My Grandmother, a Sephardi Lioness
From Baghdad to Bangalore to Vancouver, I can still hear her desert call in the wind.
My grandmother would do a ‘desert call’ – a loud high-pitched cry – at major celebrations. It was always a playful reminder of my heritage. I grew up hoping she’d unleash the call as I walked down the aisle at my wedding.
No, my grandmother wasn’t Bedouin. She was a proud, fierce and warm-hearted Sephardic Jew who kept her identity intact as she moved from Baghdad to Bangalore to Vancouver during her lifetime.
She had many names. Kamal was her Arabic name; Serach was her Hebrew name and Sarah Moses was the name she used most often in Canada. Her 11 sons and daughters referred to her affectionately as “the general”.
Kamal with two great grandchildren
I remember a very colorful matriarch with gold bangles, rings, earrings and red hair always intact. In her nineties she’d clap and sing to recordings of Sephardi prayers and watch Hindi and Arabic videos.
She’d host dinners for two dozen on Passover, Rosh Hashanah and Friday nights, bargaining with the shopkeepers to get the prices. She once bargained with the manager for the best price on a watermelon. I was embarrassed until I realized that they were both having a great time.
Whenever I throw food out today, I hear my grandmother’s voice admonishing me in Arabic: “Whee! Machlel!” Translation: “It’s a sin.”
My grandparents were two of the founders of the Beth Hamidrash synagogue in Vancouver, Canada. I remember sitting beside my mother and grandmother listening to ancient Sephardic chants and prayers. It felt as if I were back in time when all of world Jewry lived in the Middle East or Spain. It was magical but it wasn’t exotic. It was simply who we were.
When she was well into her eighties my grandmother ordered the men upstairs to pray so that the women could meet downstairs. No one dared question the general! She commanded attention when she needed to, in spite of never learning to read or write. She even gave advice to the mohel at one of my nephews’ bris. The rabbi present told him to listen to what she said.
When the Turks occupied Iraq, my grandmother was a teenager working in her father’s store. When she saw Turkish soldiers coming to demand money, Kamal would courageously slip the cash into her apron and walk out as the Turkish soldiers came in.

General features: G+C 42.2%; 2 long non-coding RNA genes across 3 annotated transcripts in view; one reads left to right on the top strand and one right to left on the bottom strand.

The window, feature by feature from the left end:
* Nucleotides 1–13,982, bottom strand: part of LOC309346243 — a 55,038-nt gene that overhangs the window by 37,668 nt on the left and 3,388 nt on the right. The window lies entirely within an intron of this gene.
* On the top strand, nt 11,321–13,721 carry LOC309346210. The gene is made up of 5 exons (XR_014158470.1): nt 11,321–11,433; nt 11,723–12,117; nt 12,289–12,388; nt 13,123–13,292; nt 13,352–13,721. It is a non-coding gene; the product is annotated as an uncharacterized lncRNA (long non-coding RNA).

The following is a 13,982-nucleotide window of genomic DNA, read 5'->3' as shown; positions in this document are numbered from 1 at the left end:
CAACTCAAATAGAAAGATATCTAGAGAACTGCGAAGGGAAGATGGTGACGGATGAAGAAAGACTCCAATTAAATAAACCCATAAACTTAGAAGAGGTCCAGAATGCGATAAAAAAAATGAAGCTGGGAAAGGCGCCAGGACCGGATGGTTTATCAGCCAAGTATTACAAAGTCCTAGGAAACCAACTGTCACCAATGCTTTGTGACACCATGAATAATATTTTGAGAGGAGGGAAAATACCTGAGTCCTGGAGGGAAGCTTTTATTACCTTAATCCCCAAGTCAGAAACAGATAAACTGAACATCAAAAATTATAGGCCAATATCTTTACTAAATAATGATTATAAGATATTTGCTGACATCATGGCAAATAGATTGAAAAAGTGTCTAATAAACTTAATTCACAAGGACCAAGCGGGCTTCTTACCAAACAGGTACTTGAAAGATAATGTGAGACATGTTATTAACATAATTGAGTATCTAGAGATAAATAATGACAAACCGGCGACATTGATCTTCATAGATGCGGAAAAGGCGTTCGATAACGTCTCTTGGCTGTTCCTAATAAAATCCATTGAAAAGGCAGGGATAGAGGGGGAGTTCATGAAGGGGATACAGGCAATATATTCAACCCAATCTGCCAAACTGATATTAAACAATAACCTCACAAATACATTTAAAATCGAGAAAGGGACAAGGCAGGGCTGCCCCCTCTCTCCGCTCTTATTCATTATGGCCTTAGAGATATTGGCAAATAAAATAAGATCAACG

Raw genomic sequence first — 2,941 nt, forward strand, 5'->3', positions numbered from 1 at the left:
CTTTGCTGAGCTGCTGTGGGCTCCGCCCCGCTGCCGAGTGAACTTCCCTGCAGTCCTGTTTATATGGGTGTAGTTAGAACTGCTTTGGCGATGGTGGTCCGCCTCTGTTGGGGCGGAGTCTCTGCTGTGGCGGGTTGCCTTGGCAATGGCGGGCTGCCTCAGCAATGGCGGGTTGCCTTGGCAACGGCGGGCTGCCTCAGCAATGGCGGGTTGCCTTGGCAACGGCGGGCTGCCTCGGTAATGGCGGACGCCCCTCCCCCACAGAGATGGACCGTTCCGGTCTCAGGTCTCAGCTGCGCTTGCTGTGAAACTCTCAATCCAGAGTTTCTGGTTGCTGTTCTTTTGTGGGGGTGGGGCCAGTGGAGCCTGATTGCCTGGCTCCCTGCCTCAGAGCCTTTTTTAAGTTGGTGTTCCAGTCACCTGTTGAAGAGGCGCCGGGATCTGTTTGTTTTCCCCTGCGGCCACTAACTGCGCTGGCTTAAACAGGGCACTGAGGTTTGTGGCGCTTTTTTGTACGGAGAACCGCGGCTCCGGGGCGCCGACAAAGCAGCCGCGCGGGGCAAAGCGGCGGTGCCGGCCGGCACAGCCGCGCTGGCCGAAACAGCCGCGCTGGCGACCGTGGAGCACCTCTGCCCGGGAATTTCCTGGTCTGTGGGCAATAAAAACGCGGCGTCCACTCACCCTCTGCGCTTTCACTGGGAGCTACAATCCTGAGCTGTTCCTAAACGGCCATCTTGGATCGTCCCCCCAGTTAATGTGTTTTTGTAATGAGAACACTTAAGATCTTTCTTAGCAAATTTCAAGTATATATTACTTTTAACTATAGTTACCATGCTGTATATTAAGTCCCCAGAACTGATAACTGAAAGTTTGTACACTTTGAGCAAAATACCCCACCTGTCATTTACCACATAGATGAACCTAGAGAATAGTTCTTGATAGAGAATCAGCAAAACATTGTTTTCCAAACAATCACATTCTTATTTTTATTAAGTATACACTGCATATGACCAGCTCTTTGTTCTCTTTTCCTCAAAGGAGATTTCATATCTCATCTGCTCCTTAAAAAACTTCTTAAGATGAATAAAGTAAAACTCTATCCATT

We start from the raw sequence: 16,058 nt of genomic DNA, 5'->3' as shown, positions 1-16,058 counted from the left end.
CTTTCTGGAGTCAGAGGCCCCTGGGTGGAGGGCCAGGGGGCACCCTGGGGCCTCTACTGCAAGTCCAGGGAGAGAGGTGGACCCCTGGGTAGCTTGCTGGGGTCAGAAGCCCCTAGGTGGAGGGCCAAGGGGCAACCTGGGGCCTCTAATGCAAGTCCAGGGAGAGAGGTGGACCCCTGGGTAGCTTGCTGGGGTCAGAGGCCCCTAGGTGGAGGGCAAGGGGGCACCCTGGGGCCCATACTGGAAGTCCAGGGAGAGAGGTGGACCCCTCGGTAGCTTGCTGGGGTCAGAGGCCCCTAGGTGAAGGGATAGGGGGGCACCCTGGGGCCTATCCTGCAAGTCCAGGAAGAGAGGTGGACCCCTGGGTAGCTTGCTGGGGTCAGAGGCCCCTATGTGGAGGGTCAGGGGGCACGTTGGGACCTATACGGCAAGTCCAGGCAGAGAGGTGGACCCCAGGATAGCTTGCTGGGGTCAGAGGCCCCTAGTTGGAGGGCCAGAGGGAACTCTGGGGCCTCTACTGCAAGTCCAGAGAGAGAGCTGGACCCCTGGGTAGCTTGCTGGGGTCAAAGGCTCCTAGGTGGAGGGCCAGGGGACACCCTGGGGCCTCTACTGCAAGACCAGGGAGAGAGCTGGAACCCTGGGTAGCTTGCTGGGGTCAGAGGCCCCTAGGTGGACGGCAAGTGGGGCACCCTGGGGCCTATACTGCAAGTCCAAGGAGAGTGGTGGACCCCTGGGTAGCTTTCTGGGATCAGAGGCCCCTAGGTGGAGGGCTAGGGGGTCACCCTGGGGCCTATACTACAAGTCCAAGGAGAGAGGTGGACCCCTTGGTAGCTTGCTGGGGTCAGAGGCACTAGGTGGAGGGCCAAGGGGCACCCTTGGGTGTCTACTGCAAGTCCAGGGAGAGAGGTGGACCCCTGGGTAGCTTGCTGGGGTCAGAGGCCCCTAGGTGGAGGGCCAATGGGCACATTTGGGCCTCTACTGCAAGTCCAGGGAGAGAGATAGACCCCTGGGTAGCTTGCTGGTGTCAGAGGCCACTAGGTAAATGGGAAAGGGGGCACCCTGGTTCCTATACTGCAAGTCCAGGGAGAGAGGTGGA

So it didn’t really surprise me when my mother told me that my grandmother played with snakes when she was a child. Kamal’s grandmother Samra had a pet snake that she would leave to guard a new baby in the house. When Samra returned the snake would be arched and ready to attack anyone who came near the cradle.
Kamal’s relatives came to her in her dreams. She could also sense when a friend or relative was ill almost before they did. And she called to see if she could help.
She could also see a joyous occasion before it was ready to happen. When I first started dating my husband Irwin Levin when I was 34, she soon started asking me questions like: “Where’s your husband today? Will you see him tonight? Where are you going with your husband tomorrow?”
My grandmother married her husband when she was 15. The marriage was arranged but my grandmother had chosen him when they were still children.
My grandfather Guergi (George) would walk down the street to visit Kamal and her chaperones on the Sabbath. As is still the custom of some Iraqi Jews, he would wear his pajamas. It is, after all, a day of rest.
She married my grandfather and her first two children were born in Baghdad. Soon after my grandfather was thrown in prison and beaten up for a crime he did not commit. The Jewish community rallied together and hired a British lawyer.
As soon as grandpa was home, the young family left Baghdad to start a new life with relatives in Bangalore, India. It was sometime during the late 1920’s that my grandfather began selling clothes, with horse and carriage in his new city. My grandmother designed clothes and my grandfather eventually opened another store.
My grandmother gave birth to 16 children. Eleven lived.
Every two years or so there was another child to feed. My grandmother gave birth to 16 children. Eleven lived: six girls and five boys in that order. My mother Joyce was girl number five.
She remembers looking out of the top window of the store watching Mahatma Gandhi or Gandhije – as his followers knew him – walking by with a parade of people around him, in direct defiance of the British occupation.
It was an exciting time for the family. Prime Minister Nehru would come to the store when he visited Bangalore. My grandmother, with children and a servant in tow, once visited the Maharaja’s son to present him with clothing that my grandmother designed for his mother.
Hindu and Muslim friends would come by the store as well.
And even though the family thought the British occupation was a disgrace, my grandmother regularly cooked Shabbat dinner for the British and American Jewish soldiers. Kamal was also a great matchmaker. One of the soldiers married an aunt.
After the civil war the family moved to Vancouver, Canada where my grandparents learned to start yet again and opened another store. For years, they were part of a small but growing and vital Sephardic community.
My grandfather died when I was 23. My grandmother died when I was 39. She was well into her 90’s. My husband and I were married six months later outside the Beth Hamidrash synagogue.
There were no ‘desert calls’ at my wedding. But both my mother and I sensed Sarah Kamal Moses’ presence on that day. For me, it was as if her spirit was at one with the wind – playfully dancing in and around the poles of the brightly decorated chuppah.
A version of this article originally appeared in The Jewish Independent newspaper.
Written with contributions from the Moses family.